412 miles hiked
Yesterday was rain day, today the wind has its cameo. Walking on a dirt road over the open land in the cold cold wind while stormclouds threaten and blow away. The sun never warms us. I have 1/3 a liter of water for the 10 miles to our water source so I am grateful for this cold. In cold wind I need nothing- not food or water or rest. I’m closed up inside myself, where it’s warm and safe. Down the stairs with a lantern, into the quiet dungeon to hide. My wind-beaten exterior is just a husk, sailing slowly across the sagebrush plateau.
Our water source, it turns out, listed only as a “tank”, is a huge nasty mud puddle near Grosvenor arch. Made for cows, mucky at the edges and completely opaque yellow. On par with the worst water I ever saw on the CDT. Dan and I each fill a liter anyway, and I stare at all the creatures swimming around inside. Primordial soup. Life began in a cow pond.
There’s a metal cattle tank a mile off-route that hikers in other years have found dry, but maybe today it will have water? Nope. When we get there we find only cracked mud, the memory of water. I sit in the lee of the tank, out of the wind, and stare at my bottle of yellow cow patty water. Am I really going to drink this? It’s too opaque for my steripen, so I drop in one of the chemical tablets I save for emergencies. Now I have to wait 10 minutes.
“Let’s get to our cache,” says Dan. “It’s on the road, maybe we can yogi some water.”
I was so excited about our cache this morning- I put applesauce in there! But now I don’t feel like celebrating.
Except, cache buckets are exciting! Sitting in the dirt eating gf hot buffalo pretzels, making myself drink half a liter of the (now chemical tasting) cow water. Everything is gonna be alright! I’m on the Hayduke! We’re out of the wind a bit next to a juniper tree, and the sun shines off and on. A jeep rolls by, and I stand in the road and hold one of my water bottles upside down.
Their names are Nathan and Paul, a father and son team out exploring slot canyons. They have a couple of 5-gallon jugs of water in the jeep, and of course they’ll share it with us!
“This is just like that movie with Reese Witherspoon,” says Nathan, as he tips the water jug over my platypus bladder and opens the spout.
“Yeah,” I say, stealing a glance at Dan and smiling. “That’s exactly what it’s like!”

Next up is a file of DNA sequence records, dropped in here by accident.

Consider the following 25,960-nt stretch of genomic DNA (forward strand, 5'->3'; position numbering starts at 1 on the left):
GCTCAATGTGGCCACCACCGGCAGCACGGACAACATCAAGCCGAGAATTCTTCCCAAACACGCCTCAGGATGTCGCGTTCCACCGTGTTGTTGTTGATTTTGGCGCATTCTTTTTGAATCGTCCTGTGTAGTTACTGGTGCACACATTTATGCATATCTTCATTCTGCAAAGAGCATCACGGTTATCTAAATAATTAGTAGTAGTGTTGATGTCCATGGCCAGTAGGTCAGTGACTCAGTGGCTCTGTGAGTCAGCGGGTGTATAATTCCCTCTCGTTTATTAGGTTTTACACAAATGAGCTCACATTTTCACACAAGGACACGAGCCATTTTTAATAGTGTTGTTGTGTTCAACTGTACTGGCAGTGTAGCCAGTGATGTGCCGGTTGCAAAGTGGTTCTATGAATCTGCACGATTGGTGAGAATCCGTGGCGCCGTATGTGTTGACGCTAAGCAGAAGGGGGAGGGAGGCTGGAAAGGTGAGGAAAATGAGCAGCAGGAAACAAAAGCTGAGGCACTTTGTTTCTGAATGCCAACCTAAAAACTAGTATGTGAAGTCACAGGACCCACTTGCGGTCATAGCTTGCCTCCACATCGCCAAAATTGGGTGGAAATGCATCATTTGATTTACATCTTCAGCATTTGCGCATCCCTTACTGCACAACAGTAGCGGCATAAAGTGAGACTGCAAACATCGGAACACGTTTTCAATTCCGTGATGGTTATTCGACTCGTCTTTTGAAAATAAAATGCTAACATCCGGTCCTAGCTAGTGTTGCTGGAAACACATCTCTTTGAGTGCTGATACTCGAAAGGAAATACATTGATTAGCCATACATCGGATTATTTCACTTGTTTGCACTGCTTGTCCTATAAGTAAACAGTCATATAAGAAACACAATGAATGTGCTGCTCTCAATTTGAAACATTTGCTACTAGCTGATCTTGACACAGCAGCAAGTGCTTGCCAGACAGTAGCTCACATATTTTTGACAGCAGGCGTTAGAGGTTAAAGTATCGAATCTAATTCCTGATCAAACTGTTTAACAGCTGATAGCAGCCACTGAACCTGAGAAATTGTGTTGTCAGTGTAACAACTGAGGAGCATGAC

Thank you Nathan and Paul!
Now we each have 4 liters or wonderful delicious town water and our lunchtime cache picnic is amazing. Life is good!
A few miles later is one of the Hayduke’s trickiest spots- a 12 ft drop into the slot canyon of Round Valley Draw. We’re walking the road, the road turns into a sandy wash… and then there it is, this narrow crack in the earth. The drop in is straight down rippled sandstone walls, no real hand or foot holds. What the f? How am I supposed to do this? I blink, and Dan is at the bottom. How? I hem and haw, pace back and forth.
“Just put your butt on the ledge and get a feel for it,” says Dan.
“That looks like falling!” I say.
“Just hang your legs over,” says Dan.
“There’s nothing to hold onto!” I say. “I wish I could watch you do it again.”
A moment later, Dan has wriggled his way back up the smooth sandstone and out of the crack. He goes down slow this time, explaining all the moves to me. This is a kind of climbing I haven’t done before- instead of hand and foot holds, one pushes one’s back against one wall and one’s feet against the other, using outward pressure to keep one’s body in place, like a cork in a wine bottle. In this way, one wriggles down the drop. The only problem is, the walls aren’t opposite each other- they’re sort of open, in a V shape. Still, it has to work- Dan just did it twice!
And it does work. It’s amazing how secure I feel, with my back against the wall, hot held up by anything but the pressure of my own body. Although I am simultaneously terrified, as the “you’re gonna fall” part of my brain is screaming at me. Once at the bottom of the wash, I look back up at the drop. I realize a 6 year-old would’ve figured out how to get down it in about three minutes.
The Round Valley Draw narrows are sublime. And then the draw empties into Hackberry Canyon, which is a fantastical dream world- high smooth sandstone walls, rippled and marked from floods, smooth packed sand to walk on, little cottonwood islands. Quiet and peace. The wind can’t reach us down here.
We walk to where a little clear water begins to flow mysteriously from the smooth walls/sand and pitch our shelter on a sandy bench among the cottonwoods. I heat my dinner in the deep canyon gloaming. So peace.
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